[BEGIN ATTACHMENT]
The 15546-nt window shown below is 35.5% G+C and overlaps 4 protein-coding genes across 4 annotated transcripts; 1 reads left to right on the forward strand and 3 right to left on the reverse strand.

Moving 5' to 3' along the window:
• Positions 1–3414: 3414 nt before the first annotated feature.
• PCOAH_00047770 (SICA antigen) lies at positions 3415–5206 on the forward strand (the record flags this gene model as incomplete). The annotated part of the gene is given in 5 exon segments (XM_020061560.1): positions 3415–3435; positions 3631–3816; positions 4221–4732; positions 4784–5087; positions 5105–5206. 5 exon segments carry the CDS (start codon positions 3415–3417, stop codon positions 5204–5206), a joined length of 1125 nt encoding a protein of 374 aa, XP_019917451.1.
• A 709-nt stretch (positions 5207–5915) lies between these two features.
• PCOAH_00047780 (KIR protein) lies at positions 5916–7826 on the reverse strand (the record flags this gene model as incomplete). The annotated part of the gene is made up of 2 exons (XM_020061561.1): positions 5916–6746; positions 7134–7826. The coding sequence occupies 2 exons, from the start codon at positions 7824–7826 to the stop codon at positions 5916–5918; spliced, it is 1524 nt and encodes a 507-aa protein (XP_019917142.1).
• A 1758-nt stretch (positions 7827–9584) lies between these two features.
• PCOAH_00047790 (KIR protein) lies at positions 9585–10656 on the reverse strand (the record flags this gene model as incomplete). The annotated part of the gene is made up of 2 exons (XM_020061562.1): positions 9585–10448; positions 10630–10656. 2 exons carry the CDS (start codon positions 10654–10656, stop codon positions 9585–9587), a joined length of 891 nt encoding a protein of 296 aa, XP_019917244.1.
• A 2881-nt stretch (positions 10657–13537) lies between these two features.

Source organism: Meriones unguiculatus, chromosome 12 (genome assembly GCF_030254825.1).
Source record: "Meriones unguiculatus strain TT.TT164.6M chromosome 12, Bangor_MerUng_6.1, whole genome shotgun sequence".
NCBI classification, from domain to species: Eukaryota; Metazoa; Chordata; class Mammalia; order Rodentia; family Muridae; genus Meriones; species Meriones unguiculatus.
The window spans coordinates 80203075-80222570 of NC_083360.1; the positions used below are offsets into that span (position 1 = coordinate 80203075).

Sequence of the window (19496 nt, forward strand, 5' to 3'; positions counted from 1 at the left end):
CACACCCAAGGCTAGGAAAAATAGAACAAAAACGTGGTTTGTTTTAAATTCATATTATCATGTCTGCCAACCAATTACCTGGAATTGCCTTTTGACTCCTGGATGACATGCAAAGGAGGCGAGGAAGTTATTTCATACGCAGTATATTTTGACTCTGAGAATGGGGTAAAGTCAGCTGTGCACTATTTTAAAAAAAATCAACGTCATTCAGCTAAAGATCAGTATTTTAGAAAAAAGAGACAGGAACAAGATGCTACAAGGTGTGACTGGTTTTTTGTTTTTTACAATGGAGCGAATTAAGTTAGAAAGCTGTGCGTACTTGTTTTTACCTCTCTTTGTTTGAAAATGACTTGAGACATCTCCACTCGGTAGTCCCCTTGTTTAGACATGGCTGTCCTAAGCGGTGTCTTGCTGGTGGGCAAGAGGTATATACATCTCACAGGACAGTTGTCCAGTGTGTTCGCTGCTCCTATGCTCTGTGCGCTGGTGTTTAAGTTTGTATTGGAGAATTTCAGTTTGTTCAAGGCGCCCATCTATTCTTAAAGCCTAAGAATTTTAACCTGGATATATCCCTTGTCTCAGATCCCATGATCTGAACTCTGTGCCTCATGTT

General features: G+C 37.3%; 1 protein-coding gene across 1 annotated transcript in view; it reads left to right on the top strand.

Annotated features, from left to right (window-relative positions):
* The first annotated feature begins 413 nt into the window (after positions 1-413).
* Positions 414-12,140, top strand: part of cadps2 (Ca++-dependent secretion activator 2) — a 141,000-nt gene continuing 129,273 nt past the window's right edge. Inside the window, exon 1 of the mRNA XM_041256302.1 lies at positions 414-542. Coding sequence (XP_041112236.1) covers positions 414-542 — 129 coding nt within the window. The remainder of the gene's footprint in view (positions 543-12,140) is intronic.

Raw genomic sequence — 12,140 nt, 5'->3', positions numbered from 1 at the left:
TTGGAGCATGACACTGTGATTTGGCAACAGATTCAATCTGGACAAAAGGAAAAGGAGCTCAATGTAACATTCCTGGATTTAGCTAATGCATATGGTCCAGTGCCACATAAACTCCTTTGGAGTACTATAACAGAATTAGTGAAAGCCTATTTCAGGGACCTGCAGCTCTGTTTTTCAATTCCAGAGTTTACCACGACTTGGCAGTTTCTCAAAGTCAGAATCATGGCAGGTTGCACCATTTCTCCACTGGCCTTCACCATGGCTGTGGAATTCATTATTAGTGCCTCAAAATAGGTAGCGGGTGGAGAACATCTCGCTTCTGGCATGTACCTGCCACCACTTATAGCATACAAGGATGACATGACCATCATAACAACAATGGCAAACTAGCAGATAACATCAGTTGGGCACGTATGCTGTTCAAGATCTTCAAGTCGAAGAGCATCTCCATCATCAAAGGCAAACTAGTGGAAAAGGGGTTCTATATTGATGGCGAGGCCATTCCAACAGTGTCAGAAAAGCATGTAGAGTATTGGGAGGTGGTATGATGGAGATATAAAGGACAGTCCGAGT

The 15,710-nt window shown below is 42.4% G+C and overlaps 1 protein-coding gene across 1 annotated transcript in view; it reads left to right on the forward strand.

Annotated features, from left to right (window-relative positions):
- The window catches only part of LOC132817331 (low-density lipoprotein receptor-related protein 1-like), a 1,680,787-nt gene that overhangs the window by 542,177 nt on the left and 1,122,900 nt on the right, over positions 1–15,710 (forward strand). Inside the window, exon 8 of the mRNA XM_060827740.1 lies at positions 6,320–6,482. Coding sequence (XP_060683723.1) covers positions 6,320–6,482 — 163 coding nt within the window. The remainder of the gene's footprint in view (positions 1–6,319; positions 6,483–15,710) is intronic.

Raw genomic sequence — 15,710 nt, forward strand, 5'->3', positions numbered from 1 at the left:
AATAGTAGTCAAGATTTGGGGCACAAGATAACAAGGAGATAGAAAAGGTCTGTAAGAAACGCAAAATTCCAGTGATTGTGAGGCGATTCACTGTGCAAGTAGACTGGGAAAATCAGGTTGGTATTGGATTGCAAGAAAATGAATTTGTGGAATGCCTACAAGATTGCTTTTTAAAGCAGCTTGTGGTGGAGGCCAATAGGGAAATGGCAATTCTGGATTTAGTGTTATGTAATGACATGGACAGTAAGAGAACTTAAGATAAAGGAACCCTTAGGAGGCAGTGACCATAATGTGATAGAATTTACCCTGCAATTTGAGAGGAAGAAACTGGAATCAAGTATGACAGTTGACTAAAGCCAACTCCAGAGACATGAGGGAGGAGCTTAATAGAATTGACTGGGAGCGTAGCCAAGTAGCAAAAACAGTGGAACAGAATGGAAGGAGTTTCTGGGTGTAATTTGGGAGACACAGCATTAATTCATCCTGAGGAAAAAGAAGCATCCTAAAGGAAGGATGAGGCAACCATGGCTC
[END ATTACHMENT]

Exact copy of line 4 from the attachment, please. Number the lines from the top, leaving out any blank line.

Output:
• PCOAH_00047770 (SICA antigen) lies at positions 3415–5206 on the forward strand (the record flags this gene model as incomplete). The annotated part of the gene is given in 5 exon segments (XM_020061560.1): positions 3415–3435; positions 3631–3816; positions 4221–4732; positions 4784–5087; positions 5105–5206. 5 exon segments carry the CDS (start codon positions 3415–3417, stop codon positions 5204–5206), a joined length of 1125 nt encoding a protein of 374 aa, XP_019917451.1.